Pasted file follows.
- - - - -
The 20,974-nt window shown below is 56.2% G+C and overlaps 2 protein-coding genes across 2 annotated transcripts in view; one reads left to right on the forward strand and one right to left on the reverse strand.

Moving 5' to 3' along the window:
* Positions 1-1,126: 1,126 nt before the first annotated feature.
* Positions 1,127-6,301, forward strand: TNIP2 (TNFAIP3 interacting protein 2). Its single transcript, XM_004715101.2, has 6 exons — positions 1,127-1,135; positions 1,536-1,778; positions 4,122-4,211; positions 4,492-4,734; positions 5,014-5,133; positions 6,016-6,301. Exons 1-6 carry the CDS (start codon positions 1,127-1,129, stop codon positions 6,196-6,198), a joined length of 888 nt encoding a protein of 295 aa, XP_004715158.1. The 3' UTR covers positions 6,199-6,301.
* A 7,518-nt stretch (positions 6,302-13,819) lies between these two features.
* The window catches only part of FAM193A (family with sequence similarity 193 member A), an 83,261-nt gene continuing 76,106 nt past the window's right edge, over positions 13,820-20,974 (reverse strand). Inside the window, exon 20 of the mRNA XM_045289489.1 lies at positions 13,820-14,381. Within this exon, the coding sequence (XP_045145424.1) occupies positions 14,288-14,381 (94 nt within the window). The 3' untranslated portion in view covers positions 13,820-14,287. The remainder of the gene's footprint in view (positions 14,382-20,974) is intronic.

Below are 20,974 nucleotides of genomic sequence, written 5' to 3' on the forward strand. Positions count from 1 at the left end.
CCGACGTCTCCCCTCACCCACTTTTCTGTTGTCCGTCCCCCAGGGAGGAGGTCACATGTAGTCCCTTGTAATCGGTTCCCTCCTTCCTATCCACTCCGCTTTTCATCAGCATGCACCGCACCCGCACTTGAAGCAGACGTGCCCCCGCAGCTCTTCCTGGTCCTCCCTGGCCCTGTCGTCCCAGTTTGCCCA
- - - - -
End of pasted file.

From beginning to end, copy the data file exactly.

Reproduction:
The 20,974-nt window shown below is 56.2% G+C and overlaps 2 protein-coding genes across 2 annotated transcripts in view; one reads left to right on the forward strand and one right to left on the reverse strand.

Moving 5' to 3' along the window:
* Positions 1-1,126: 1,126 nt before the first annotated feature.
* Positions 1,127-6,301, forward strand: TNIP2 (TNFAIP3 interacting protein 2). Its single transcript, XM_004715101.2, has 6 exons — positions 1,127-1,135; positions 1,536-1,778; positions 4,122-4,211; positions 4,492-4,734; positions 5,014-5,133; positions 6,016-6,301. Exons 1-6 carry the CDS (start codon positions 1,127-1,129, stop codon positions 6,196-6,198), a joined length of 888 nt encoding a protein of 295 aa, XP_004715158.1. The 3' UTR covers positions 6,199-6,301.
* A 7,518-nt stretch (positions 6,302-13,819) lies between these two features.
* The window catches only part of FAM193A (family with sequence similarity 193 member A), an 83,261-nt gene continuing 76,106 nt past the window's right edge, over positions 13,820-20,974 (reverse strand). Inside the window, exon 20 of the mRNA XM_045289489.1 lies at positions 13,820-14,381. Within this exon, the coding sequence (XP_045145424.1) occupies positions 14,288-14,381 (94 nt within the window). The 3' untranslated portion in view covers positions 13,820-14,287. The remainder of the gene's footprint in view (positions 14,382-20,974) is intronic.

Below are 20,974 nucleotides of genomic sequence, written 5' to 3' on the forward strand. Positions count from 1 at the left end.
CCGACGTCTCCCCTCACCCACTTTTCTGTTGTCCGTCCCCCAGGGAGGAGGTCACATGTAGTCCCTTGTAATCGGTTCCCTCCTTCCTATCCACTCCGCTTTTCATCAGCATGCACCGCACCCGCACTTGAAGCAGACGTGCCCCCGCAGCTCTTCCTGGTCCTCCCTGGCCCTGTCGTCCCAGTTTGCCCA